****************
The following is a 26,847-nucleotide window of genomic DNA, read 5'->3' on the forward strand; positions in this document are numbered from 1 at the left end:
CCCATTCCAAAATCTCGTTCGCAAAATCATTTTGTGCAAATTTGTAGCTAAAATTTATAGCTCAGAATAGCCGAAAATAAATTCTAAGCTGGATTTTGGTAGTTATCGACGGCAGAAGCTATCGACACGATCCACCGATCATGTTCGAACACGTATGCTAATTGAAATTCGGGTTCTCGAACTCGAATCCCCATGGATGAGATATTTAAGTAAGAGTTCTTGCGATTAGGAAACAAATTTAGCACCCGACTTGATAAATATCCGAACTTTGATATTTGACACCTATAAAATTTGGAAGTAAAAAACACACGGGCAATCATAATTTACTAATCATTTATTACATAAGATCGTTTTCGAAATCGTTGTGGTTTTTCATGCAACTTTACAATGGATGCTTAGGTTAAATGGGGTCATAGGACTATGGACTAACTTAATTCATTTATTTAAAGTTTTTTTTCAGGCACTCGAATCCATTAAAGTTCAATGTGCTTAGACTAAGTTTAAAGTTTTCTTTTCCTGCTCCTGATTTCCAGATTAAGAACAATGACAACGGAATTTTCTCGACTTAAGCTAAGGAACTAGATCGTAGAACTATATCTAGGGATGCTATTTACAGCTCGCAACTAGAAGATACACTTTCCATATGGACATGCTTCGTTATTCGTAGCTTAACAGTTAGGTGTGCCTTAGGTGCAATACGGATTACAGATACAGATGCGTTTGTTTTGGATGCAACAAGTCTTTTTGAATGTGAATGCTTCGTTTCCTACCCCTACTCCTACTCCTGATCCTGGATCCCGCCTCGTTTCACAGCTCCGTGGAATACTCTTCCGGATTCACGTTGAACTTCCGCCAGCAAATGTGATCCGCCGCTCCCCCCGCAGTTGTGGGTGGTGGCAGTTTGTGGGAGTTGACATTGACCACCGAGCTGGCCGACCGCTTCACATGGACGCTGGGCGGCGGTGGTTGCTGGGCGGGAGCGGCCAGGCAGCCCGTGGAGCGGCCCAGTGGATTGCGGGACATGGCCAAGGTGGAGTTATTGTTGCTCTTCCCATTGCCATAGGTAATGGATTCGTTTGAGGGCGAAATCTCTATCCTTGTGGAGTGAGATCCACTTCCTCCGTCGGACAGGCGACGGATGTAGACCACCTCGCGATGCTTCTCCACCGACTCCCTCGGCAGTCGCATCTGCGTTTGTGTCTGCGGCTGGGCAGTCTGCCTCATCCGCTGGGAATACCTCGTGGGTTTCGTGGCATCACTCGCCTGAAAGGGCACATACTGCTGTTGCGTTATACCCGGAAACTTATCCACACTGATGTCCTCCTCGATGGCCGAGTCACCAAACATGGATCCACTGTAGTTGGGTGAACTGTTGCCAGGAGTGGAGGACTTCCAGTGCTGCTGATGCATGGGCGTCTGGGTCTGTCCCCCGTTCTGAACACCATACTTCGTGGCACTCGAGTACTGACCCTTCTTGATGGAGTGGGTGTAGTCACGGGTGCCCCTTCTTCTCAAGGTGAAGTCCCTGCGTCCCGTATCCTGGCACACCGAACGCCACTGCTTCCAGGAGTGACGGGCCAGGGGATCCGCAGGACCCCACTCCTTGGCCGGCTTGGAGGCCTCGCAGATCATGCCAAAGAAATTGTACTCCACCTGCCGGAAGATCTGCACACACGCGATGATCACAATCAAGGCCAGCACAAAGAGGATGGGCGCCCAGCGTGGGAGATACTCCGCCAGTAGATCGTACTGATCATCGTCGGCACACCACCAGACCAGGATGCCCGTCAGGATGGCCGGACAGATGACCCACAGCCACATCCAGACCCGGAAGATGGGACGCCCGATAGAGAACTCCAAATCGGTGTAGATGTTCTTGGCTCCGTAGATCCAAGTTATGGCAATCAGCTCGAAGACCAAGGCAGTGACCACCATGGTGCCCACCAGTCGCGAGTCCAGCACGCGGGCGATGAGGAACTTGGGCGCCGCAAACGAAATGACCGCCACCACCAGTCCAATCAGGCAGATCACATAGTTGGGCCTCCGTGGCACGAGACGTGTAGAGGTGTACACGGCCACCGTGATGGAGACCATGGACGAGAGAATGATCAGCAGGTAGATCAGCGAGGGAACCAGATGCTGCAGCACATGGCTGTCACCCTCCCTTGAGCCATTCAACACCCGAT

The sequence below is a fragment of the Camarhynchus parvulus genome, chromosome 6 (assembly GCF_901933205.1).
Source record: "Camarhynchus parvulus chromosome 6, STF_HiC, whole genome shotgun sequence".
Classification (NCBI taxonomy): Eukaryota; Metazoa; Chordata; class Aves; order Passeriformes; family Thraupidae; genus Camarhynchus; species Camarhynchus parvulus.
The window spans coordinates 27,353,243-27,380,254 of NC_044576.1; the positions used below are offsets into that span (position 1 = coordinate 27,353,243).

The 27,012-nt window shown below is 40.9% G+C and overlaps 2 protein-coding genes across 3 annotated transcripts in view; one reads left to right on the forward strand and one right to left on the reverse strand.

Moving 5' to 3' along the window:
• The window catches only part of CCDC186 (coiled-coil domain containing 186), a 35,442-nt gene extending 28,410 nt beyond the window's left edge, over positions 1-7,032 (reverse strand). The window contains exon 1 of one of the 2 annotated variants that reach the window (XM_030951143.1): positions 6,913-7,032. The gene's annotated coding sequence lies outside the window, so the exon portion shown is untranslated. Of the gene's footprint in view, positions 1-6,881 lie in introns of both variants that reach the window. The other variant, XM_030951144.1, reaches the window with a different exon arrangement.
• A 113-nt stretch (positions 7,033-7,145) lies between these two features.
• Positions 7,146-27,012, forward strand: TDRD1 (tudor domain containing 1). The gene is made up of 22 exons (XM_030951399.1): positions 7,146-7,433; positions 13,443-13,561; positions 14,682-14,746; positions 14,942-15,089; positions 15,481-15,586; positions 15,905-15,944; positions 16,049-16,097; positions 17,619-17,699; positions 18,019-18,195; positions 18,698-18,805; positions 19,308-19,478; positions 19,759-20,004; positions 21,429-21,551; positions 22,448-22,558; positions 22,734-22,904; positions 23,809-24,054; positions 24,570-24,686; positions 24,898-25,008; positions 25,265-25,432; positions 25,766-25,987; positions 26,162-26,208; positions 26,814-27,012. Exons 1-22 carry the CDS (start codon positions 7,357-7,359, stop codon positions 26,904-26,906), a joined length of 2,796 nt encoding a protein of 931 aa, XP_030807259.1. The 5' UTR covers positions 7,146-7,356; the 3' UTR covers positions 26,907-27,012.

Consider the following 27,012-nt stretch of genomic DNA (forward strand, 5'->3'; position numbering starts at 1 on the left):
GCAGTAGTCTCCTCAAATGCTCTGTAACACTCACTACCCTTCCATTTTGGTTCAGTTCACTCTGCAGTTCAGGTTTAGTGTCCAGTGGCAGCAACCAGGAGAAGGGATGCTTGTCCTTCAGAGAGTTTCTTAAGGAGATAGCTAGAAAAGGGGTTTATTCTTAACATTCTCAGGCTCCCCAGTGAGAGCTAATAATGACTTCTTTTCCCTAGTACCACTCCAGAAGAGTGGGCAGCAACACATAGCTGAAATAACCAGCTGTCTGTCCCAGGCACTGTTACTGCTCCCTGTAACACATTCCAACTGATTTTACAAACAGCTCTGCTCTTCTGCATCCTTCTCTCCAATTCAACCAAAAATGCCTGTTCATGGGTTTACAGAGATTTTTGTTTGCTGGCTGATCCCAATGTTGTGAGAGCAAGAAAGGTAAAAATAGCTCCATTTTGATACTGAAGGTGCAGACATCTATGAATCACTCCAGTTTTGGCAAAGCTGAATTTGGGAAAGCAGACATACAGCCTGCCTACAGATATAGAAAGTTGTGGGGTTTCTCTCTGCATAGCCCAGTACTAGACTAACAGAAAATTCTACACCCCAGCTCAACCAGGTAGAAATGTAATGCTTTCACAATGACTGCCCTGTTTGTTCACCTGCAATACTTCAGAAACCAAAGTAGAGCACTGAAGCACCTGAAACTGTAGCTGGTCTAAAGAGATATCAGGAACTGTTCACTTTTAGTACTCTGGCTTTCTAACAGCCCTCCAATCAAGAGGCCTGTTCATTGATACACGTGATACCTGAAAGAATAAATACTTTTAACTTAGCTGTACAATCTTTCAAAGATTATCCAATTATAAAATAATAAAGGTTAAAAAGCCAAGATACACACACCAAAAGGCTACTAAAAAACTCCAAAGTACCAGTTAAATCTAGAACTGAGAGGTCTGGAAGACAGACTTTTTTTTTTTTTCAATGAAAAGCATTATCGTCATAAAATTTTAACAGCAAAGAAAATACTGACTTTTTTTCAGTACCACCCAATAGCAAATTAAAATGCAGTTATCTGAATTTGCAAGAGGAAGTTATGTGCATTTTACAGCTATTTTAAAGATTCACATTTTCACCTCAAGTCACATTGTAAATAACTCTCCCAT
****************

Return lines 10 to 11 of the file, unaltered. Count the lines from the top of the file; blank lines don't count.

• A 113-nt stretch (positions 7,033-7,145) lies between these two features.
• Positions 7,146-27,012, forward strand: TDRD1 (tudor domain containing 1). The gene is made up of 22 exons (XM_030951399.1): positions 7,146-7,433; positions 13,443-13,561; positions 14,682-14,746; positions 14,942-15,089; positions 15,481-15,586; positions 15,905-15,944; positions 16,049-16,097; positions 17,619-17,699; positions 18,019-18,195; positions 18,698-18,805; positions 19,308-19,478; positions 19,759-20,004; positions 21,429-21,551; positions 22,448-22,558; positions 22,734-22,904; positions 23,809-24,054; positions 24,570-24,686; positions 24,898-25,008; positions 25,265-25,432; positions 25,766-25,987; positions 26,162-26,208; positions 26,814-27,012. Exons 1-22 carry the CDS (start codon positions 7,357-7,359, stop codon positions 26,904-26,906), a joined length of 2,796 nt encoding a protein of 931 aa, XP_030807259.1. The 5' UTR covers positions 7,146-7,356; the 3' UTR covers positions 26,907-27,012.